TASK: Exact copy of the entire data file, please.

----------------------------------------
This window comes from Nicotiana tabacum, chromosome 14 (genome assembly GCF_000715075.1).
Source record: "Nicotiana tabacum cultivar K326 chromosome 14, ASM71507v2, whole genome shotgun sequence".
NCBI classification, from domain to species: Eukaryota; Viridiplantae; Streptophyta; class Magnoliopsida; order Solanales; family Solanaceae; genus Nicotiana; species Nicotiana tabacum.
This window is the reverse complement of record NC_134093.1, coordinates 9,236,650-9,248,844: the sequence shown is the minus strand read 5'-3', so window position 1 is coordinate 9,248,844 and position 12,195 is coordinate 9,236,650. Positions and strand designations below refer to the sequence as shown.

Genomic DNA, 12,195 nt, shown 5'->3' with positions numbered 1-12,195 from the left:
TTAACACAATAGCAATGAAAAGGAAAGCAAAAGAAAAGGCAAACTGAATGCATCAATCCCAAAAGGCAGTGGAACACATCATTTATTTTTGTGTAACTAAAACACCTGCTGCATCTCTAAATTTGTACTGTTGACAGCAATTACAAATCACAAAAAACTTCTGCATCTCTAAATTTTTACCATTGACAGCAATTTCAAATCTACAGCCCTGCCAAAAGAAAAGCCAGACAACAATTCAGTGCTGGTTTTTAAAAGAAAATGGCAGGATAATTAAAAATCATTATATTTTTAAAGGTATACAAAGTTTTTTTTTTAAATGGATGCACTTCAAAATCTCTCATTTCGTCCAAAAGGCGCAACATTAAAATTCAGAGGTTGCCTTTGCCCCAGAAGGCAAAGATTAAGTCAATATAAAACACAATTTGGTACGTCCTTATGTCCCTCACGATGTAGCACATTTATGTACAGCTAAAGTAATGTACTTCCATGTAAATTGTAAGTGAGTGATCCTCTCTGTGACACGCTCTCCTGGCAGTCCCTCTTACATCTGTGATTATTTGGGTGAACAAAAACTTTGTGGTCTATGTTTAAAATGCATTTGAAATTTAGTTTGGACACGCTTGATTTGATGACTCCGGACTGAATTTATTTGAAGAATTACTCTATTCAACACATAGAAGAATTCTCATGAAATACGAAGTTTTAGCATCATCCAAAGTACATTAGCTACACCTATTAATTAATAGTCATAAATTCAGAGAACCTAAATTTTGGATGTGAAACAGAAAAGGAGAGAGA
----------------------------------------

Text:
This window comes from Nicotiana tabacum, chromosome 14 (genome assembly GCF_000715075.1).
Source record: "Nicotiana tabacum cultivar K326 chromosome 14, ASM71507v2, whole genome shotgun sequence".
NCBI classification, from domain to species: Eukaryota; Viridiplantae; Streptophyta; class Magnoliopsida; order Solanales; family Solanaceae; genus Nicotiana; species Nicotiana tabacum.
This window is the reverse complement of record NC_134093.1, coordinates 9,236,650-9,248,844: the sequence shown is the minus strand read 5'-3', so window position 1 is coordinate 9,248,844 and position 12,195 is coordinate 9,236,650. Positions and strand designations below refer to the sequence as shown.

Genomic DNA, 12,195 nt, shown 5'->3' with positions numbered 1-12,195 from the left:
TTAACACAATAGCAATGAAAAGGAAAGCAAAAGAAAAGGCAAACTGAATGCATCAATCCCAAAAGGCAGTGGAACACATCATTTATTTTTGTGTAACTAAAACACCTGCTGCATCTCTAAATTTGTACTGTTGACAGCAATTACAAATCACAAAAAACTTCTGCATCTCTAAATTTTTACCATTGACAGCAATTTCAAATCTACAGCCCTGCCAAAAGAAAAGCCAGACAACAATTCAGTGCTGGTTTTTAAAAGAAAATGGCAGGATAATTAAAAATCATTATATTTTTAAAGGTATACAAAGTTTTTTTTTTAAATGGATGCACTTCAAAATCTCTCATTTCGTCCAAAAGGCGCAACATTAAAATTCAGAGGTTGCCTTTGCCCCAGAAGGCAAAGATTAAGTCAATATAAAACACAATTTGGTACGTCCTTATGTCCCTCACGATGTAGCACATTTATGTACAGCTAAAGTAATGTACTTCCATGTAAATTGTAAGTGAGTGATCCTCTCTGTGACACGCTCTCCTGGCAGTCCCTCTTACATCTGTGATTATTTGGGTGAACAAAAACTTTGTGGTCTATGTTTAAAATGCATTTGAAATTTAGTTTGGACACGCTTGATTTGATGACTCCGGACTGAATTTATTTGAAGAATTACTCTATTCAACACATAGAAGAATTCTCATGAAATACGAAGTTTTAGCATCATCCAAAGTACATTAGCTACACCTATTAATTAATAGTCATAAATTCAGAGAACCTAAATTTTGGATGTGAAACAGAAAAGGAGAGAGA